John Clarke on being Fred Dagg

by Fiona Rae / 10 April, 2017
Writer, director, actor and bit of a Dagg.

John Clarke, aka Fred Dagg.

It is fair to say that New Zealand wouldn't be the same without Fred Dagg. A laconic presence on our one and only TV channel in the mid-to-late 70s, John Clarke's rural creation strolled into the national consciousness in oversize gumboots and black singlet, proof that we had our own sense of humour and identity. Clarke left New Zealand in 1977, taking Fred to Australian radio and branching into many other areas of writing and performing. A documentary screening this week unearths what's left of Fred Dagg from those early days and talks with Clarke about the wild west frontier that was New Zild telly.

What was it like revisiting the Fred Dagg character after all this time? It was enormous fun. I was looking at myself and I realised I'm younger than my kids. So I thought, "There's a bit of a moment for you. John, deal with that." I'm actually looking at this person who both is and isn't me. I suppose it's like anybody looking at early photographs of things you regard with great fondness, because it was a very happy and very creative time for me, I had a field-day, as you can imagine, it was just the best fun imaginable.

When you were doing Fred Dagg, did you have a sense that the character was becoming an icon? The reason I did that character was because I thought that was the sort of character that might resonate with the New Zealand audience at that time. And of course an audience communicates with you quite quickly, so if there's a bit of a groundswell of popularity, you know about it quite quickly. That's also a product of the fact that there was one TV channel. Nowadays, it would be very hard to have that blanket coverage.

Perhaps there was more of a sense of ownership of the character and the TV channel. That may be right, certainly of the TV station and of what you watched on it, yes. And people watched quite intently and in a day when you couldn't record things off television, the memory becomes terribly important and one of the wonderful things about Fred Dagg is that when people talk to me about him, it's clear that somewhere in their memory is this thing. Well, what a precious place to be.

When you meet New Zealanders, do they say, 'Yeah, g'day', and ask you where your gumboots are? Some of them do, yeah.

Do you mind? No, not at all. People have always been very nice to me about it. If people have some affection for a character, they're going to behave in that way when they see you. I mean, it's not Alf Garnett.

Do you think that you'd be able to do Fred Dagg today? Yes, I do. You could do the character again and in fact if you look at the stuff I've done since, Fred Dagg is laced all through, it's just changed its name a bit. But, of course, the same instincts are at work in what I do, that's my work and my life, so it's made of the same sinew. But I think that the nature of television has meant that things have changed a bit.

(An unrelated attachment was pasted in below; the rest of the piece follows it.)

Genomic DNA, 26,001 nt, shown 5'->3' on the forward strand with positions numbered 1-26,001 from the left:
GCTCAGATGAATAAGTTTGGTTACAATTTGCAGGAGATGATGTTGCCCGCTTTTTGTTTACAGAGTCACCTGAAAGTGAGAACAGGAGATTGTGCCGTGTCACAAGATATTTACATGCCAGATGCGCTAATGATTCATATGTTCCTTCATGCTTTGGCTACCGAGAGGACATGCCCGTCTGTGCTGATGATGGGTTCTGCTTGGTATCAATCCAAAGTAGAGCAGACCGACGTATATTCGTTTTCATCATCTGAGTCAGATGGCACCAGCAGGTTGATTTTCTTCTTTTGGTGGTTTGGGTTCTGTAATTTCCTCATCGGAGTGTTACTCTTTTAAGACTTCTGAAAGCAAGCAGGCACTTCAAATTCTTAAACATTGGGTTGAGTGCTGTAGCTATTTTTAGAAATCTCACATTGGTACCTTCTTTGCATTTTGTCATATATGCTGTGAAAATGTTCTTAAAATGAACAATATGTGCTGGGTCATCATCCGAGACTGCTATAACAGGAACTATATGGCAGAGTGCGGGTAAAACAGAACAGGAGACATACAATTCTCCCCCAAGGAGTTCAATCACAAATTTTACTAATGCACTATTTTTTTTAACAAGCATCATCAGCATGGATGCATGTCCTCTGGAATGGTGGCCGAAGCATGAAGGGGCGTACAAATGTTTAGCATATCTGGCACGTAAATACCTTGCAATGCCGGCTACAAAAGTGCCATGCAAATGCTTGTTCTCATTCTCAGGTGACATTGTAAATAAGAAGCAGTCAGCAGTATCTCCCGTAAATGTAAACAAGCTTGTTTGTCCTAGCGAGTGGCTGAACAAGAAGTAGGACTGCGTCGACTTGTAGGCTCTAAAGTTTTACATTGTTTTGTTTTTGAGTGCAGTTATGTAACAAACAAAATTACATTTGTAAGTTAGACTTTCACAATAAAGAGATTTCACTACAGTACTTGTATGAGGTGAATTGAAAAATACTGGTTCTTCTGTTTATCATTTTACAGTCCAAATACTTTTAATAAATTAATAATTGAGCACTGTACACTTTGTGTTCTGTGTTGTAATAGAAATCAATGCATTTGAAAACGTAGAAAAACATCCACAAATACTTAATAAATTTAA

The Fred Dagg costume is in Te Papa now. I gave it to them because it was sitting in my house and I thought it's just going to get mouldy. I actually used to mow the lawns in the boots, but I thought I should be a bit more sensible and give it to them.

One thing you notice is Fred smoking. Yes, don't you. I haven't smoked for years. Everybody smoked when I was a kid, it was compulsory, but, yes, I notice it, I've got yellow fingers. I eventually thought, this is bloody silly, I'll stop doing that, I'll grow up now.

Your latest writing and directing forays are the telemovies Stiff and The Brush Off, which were very popular over there. Yeah, well, they had David Wenham in them, who's one of the most popular actors ever on Australian television. He was in SeaChange, he's a fabulous actor. We made those telemovies very, very quickly. Stiff, for example, was shot in 20 days, so you can't have an actor in the lead who isn't a bit of a genius.

Australians and New Zealanders like the flawed hero. The character that David plays, Murray Whelan, is described in one review as "richly futile". Yes, that's right, and there's a sort of a laconic thing, one of the elements in the humour is the knowledge that "things aren't going too well and it's probably largely my fault". It is quite endearing.

Do you prefer directing, writing or performing? I think it's all very interesting, and if you're a writer-performer, part of your mind is occupied with a lot of director questions, anyway. But I think the casting is so important. We got the casts we wanted. If I'm directing Sam [Neill], for example, I'm not going to go, "Sam, that's terrible, for God's sake concentrate", I'm going to say, "Sam, could you be here at two o'clock please?", because what am I going to tell Sam about how to be Sam in a film?

This article was first published in the March 4, 2006 issue of the New Zealand Listener. Follow the Listener on Twitter, Facebook and sign up to the weekly newsletter.

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